This year’s softball team featured an Olympian, several national team players and prospects, and multiple All-American and player of the year candidates.
The Bears breezed through the regular season, took down multiple ranked opponents, and became the first Cal team to host both the Regionals and Super-Regionals in postseason play.
Despite one of the best regular seasons in Cal softball history, two losses to ranked opponents in the Women’s College World Series proved the Bears were not immortal.
But the season was still legendary in a different way.
“We made history,” said senior Frani Echavarria. “The coaches are proud, and all of the girls are proud to have been a part of (a season) like that.”
The season was one of the most promising in recent history, reigning as the No. 1 team in the country for 13 of the season’s 15 weeks. A national championship was realistic, in reach, even expected.
But the highly-favored Bears saw their season end early, falling to eventual national champion Alabama, 5-2.
But though the program fell short of its ultimate goal, the season was the best Cal softball has seen in a decade and brought the team to the pinnacle of the collegiate softball world.
One of the biggest reasons for Cal’s success was Valerie Arioto. The senior utility player, who split time between the pitching circle and first base, hit two homers in her first game back in a Cal uniform after injury sidelined her for the entirety of her true senior season. Arioto was able to make a full recovery and rejoined her Bears for a fifth year, and posted some of the best stats in the country. The Pac-12 Player of the Year posted huge stats both in the circle and at the plate, finishing the year with 23 home runs and a 1.32 ERA.
Finally at full force, the whole-again Bears were ready to take on the softball world, which they proved during their non-conference campaign. The first five games featured five home runs from Arioto, and the squad started the year on a 22-game winning streak before losing their first game of the season to Hawaii.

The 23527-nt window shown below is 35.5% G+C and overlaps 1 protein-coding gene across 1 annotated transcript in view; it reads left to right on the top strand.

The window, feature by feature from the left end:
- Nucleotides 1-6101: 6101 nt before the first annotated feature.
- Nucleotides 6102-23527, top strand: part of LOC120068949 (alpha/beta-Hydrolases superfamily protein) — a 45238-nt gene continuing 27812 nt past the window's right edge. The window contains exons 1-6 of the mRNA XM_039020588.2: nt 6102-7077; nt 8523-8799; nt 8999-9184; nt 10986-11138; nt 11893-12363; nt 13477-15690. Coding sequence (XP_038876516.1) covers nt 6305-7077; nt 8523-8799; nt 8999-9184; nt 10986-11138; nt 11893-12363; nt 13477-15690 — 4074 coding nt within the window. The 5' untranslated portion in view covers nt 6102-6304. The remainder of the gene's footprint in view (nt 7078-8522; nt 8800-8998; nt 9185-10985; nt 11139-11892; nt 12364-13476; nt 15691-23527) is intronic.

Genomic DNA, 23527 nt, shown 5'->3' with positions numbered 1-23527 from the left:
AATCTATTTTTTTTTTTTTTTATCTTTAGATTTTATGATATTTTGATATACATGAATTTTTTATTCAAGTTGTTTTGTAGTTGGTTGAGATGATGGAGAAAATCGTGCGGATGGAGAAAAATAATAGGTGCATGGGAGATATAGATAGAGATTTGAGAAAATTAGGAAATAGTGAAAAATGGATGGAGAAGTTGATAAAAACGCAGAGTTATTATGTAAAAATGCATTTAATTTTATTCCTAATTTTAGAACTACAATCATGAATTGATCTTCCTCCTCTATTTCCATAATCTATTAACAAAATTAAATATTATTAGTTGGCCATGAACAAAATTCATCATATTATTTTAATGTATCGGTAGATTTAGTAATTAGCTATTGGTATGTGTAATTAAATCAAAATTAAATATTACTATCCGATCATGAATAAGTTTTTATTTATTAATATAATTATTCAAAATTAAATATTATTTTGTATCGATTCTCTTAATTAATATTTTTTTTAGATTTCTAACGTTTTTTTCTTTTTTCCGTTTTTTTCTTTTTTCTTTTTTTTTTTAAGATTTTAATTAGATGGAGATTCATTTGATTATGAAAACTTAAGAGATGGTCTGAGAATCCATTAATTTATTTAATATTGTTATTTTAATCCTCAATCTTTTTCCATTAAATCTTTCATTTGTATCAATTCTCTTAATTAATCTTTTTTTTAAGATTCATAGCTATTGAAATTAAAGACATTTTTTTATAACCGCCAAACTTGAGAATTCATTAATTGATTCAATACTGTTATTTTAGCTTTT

That loss proved to be just a hiccup, however, as the Bears went on to win all of their remaining nonconference games.
“Everyone on this team has their own individual talents and intangibles,” Echavarria said. “We all had clear goals, and we came together as big sisters to the younger girls.”
The team entered conference play at No. 2 in the nation and ascended to No. 1 after sweeping Stanford in the first series of conference play. From there, Cal would hold on to its position for 13 straight weeks, losing just three conference games all year.
Needing a series win against No. 2 Arizona State in the final series of the year to clinch a Pac-12 title, Cal came up big. By defeating the Sun Devils in the first two games of the series, the Bears clinched the Pac-12 championship for the first time in school history.
Going into the postseason with a 50-4 record, the Bears weren’t expecting any challenges in the postseason, but they faced one early on.
A regional loss to Arkansas forced the Bears to claw back from the loser’s bracket, but three straight victories were enough for Cal to stay alive for Super Regionals. The Bears staved off Washington twice to punch their tickets to Oklahoma City.